This makes sense; arguably the most valuable thing we gain from wealth is a sense of security. If you’re a multi-millionaire, you don’t have to worry about food, clothes, housing, putting your kids through college. But that doesn’t mean you won’t stub your toe, have to go to the dentist, get in a fight with your spouse, or just plain feel down in the dumps.
The ‘myth’ of the spendthrift lotto winner
Again, as we’ve seen, there have been plenty of big time winners who blew through their entire fortunes with absurd ease. But studies suggest that’s atypical.
Contrary to stereotypes, most lottery winners are careful with their wealth. They tend to invest and spend carefully;
They tend to invest and spend carefully;the majority are still very rich after 10 years. In general, winners are more responsible than we might suppose.
Interestingly, however, this depends on how the pay-out is granted. Winners who receive a lump-sum payment are far more likely to save and invest their money. On the other hand, winners who receive their jackpots in instalments (i.e. $1,000 a week for life) are more likely to spend all their winnings.
So the old adage “mo’ money mo’ problems” doesn’t seem to hold water in the case of lottery winners.
But does winning change people’s lives and attitudes in more fundamental ways?
Lottery psychology and identity
As we alluded to, one of the biggest appeals of winning the lottery is that it would allow us to quit our jobs. Surely, that’s the first thing most winners do, right?
Surely, that’s the first thing most winners do, right?
Apparently not. One 2009 study found that only 12% of lottery winners straight-up quit their jobs. About 24% took unpaid leave and 16% cut back on their hours, but a surprising 62% made no changes to their work lives at all.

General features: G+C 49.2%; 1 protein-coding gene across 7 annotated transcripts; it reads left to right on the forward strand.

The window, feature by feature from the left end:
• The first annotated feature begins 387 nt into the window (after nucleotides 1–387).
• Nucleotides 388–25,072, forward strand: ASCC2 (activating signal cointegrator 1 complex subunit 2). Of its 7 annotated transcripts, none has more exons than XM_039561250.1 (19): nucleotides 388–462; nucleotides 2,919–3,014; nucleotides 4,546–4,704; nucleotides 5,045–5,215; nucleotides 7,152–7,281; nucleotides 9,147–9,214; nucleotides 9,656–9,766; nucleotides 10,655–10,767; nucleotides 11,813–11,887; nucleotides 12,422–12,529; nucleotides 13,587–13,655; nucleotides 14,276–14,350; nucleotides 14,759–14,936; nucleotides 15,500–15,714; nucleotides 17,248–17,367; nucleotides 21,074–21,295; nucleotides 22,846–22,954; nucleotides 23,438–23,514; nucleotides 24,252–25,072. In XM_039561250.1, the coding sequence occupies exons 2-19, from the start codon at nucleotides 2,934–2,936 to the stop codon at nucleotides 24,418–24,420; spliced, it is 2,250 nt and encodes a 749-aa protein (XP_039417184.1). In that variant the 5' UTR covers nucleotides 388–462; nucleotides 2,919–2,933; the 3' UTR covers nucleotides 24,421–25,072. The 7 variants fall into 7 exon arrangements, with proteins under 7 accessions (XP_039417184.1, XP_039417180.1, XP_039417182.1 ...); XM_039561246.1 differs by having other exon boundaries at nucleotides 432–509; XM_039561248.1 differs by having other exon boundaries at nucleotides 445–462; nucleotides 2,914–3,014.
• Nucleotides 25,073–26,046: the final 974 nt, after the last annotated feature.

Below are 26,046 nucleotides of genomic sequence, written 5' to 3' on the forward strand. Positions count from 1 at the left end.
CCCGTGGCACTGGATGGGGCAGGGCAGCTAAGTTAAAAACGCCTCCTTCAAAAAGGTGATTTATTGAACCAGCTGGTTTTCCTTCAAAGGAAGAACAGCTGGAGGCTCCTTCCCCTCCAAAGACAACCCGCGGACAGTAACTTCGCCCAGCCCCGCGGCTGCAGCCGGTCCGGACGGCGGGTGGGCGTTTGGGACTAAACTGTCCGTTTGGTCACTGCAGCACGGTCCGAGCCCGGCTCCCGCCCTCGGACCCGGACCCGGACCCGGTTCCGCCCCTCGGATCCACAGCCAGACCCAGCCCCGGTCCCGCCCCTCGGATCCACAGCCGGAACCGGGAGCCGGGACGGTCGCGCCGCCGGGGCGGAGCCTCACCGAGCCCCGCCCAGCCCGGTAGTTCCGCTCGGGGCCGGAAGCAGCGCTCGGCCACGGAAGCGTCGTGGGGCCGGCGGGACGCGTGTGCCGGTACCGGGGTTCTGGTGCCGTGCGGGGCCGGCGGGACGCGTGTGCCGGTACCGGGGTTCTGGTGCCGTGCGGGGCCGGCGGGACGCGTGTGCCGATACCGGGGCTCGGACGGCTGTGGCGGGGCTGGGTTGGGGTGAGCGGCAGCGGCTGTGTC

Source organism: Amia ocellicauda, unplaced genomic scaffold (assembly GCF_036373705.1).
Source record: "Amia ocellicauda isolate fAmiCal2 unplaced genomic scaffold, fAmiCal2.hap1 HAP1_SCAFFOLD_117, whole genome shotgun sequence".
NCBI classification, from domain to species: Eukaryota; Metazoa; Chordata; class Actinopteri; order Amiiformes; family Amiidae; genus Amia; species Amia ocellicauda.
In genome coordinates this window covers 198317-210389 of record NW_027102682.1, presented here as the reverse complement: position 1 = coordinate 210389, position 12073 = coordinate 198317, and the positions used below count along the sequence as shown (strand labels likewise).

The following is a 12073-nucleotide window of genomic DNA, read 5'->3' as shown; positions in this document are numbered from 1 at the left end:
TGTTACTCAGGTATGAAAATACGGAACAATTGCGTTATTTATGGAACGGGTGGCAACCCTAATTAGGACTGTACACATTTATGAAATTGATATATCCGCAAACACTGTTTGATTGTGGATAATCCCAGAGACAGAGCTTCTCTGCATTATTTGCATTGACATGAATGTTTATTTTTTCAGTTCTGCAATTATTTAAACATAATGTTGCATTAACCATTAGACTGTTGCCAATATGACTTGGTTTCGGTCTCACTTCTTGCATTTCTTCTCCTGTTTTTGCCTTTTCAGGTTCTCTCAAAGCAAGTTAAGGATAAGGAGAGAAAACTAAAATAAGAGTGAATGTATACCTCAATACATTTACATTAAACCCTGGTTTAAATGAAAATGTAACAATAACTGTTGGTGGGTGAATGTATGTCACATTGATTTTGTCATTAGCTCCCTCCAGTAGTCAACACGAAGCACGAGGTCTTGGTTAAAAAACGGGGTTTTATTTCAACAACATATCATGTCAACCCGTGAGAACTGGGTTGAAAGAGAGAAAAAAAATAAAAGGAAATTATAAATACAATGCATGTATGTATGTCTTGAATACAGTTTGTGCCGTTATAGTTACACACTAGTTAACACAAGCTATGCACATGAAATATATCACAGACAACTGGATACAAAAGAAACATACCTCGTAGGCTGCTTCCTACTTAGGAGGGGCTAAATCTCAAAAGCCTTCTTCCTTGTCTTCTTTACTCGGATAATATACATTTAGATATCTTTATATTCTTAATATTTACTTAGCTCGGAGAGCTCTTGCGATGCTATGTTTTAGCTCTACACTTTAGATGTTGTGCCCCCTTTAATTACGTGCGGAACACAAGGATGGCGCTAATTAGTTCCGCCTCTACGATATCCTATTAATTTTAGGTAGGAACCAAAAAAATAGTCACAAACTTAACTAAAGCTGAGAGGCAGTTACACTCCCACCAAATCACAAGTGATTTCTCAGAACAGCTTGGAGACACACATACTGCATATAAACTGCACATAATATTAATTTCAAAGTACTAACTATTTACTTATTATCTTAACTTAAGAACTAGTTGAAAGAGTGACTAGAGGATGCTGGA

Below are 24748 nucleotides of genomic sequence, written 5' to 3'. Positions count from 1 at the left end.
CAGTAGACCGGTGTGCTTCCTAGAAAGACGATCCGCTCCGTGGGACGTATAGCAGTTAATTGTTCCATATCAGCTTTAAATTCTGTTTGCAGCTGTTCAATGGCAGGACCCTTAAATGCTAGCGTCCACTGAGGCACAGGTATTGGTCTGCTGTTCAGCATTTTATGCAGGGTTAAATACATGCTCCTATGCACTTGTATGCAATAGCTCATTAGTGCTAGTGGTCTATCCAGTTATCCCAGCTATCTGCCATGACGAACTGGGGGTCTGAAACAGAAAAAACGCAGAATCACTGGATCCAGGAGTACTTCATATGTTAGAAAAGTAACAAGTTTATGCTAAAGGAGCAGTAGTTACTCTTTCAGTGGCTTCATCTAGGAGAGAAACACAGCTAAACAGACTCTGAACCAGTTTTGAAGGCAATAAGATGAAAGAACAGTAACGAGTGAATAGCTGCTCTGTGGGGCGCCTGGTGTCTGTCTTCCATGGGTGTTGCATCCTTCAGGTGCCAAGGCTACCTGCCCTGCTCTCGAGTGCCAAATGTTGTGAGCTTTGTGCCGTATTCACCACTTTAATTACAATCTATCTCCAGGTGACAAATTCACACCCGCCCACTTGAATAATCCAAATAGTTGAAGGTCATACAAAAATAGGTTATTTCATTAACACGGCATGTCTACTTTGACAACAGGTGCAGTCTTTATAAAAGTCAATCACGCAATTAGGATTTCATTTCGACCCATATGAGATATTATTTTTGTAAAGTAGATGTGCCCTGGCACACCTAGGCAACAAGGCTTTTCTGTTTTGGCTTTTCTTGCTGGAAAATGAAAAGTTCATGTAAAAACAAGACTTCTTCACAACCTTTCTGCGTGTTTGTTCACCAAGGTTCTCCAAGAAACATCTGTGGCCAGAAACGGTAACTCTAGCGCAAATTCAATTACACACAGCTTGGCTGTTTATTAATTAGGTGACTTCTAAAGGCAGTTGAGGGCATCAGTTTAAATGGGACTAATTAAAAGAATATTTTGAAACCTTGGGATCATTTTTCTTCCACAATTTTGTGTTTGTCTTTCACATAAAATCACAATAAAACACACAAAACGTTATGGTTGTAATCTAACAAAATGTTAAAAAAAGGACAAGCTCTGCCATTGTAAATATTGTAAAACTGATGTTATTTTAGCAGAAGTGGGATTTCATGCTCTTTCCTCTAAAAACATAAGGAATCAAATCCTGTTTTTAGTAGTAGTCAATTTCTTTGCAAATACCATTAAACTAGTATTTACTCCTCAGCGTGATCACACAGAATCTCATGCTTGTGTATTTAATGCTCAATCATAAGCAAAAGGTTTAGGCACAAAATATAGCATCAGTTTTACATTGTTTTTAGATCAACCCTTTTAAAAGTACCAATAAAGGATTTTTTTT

Kind of mind-boggling, isn’t it?
But it seems to be part of a larger story. As we said in the intro, most people imagine their lives would be completely transformed if they won the lottery. It’s easy to picture yourself moving to the south of France, buying a mega-yacht, and spending the rest of your days on permanent vacation.
In fact, this is unlikely. Most lotto winners don’t change the fundamental details of their lives. They continue living as they did before, only with added financial security and increased consumption. It seems to be important to most winners to retain their sense of identity and purpose. When we consider some of the disastrous alternatives, that’s not necessarily a bad thing.
Most lotto winners don’t change the fundamental details of their lives. They continue living as they did before, only with added financial security and increased consumption. It seems to be important to most winners to retain their sense of identity and purpose. When we consider some of the disastrous alternatives, that’s not necessarily a bad thing.
So would winning the lottery leave you as a miserable burn-out in five years time? Not unless you were extremely foolish. But it wouldn’t make you a happy and complete person, either.
In fact, all these studies suggest winning the lottery probably wouldn’t change you that much at all. Most winners still want some sense of purpose and accomplishment in their lives, most don’t completely reinvent themselves, and most don’t completely implode. They just keep swimming -- albeit with a lot more air in the tank than the rest of us!